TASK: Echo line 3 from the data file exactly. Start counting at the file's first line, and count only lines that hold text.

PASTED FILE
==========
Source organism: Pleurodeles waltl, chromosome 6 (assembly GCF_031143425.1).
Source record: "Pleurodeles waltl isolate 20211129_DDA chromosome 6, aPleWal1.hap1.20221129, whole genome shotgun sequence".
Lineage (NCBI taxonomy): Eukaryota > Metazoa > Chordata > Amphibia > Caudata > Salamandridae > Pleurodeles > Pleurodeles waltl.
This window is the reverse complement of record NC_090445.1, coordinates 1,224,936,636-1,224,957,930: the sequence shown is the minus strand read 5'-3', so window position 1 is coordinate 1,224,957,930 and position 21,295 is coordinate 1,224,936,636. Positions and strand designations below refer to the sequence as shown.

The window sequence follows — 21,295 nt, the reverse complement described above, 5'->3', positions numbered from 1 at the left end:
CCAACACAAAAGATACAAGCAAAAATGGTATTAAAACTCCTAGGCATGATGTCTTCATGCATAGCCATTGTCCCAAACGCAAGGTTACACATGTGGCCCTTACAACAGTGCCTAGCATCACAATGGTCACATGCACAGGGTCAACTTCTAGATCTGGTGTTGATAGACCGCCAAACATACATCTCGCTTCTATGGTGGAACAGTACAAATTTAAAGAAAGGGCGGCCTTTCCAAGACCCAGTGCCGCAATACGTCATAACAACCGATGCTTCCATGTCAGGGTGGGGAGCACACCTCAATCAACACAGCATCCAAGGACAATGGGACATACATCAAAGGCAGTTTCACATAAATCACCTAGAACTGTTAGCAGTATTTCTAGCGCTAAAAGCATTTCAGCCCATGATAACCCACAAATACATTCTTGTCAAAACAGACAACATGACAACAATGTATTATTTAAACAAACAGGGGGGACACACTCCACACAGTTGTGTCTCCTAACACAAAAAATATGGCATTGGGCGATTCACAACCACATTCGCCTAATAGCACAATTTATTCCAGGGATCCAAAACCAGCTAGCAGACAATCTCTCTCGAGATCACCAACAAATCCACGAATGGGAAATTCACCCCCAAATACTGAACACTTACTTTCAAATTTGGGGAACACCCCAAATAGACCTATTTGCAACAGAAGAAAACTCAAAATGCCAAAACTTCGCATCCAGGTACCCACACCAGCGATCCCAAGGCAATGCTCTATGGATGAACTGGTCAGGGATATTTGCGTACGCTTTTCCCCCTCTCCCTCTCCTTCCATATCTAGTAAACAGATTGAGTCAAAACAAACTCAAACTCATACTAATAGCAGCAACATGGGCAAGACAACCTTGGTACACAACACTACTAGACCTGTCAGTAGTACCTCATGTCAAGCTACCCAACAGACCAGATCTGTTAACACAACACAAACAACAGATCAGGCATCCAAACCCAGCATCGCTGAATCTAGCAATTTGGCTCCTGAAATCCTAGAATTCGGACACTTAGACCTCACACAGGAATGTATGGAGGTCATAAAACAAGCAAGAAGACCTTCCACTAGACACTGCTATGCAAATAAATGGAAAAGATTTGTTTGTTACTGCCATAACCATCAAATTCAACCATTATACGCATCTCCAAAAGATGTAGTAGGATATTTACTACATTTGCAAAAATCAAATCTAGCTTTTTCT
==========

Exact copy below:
Lineage (NCBI taxonomy): Eukaryota > Metazoa > Chordata > Amphibia > Caudata > Salamandridae > Pleurodeles > Pleurodeles waltl.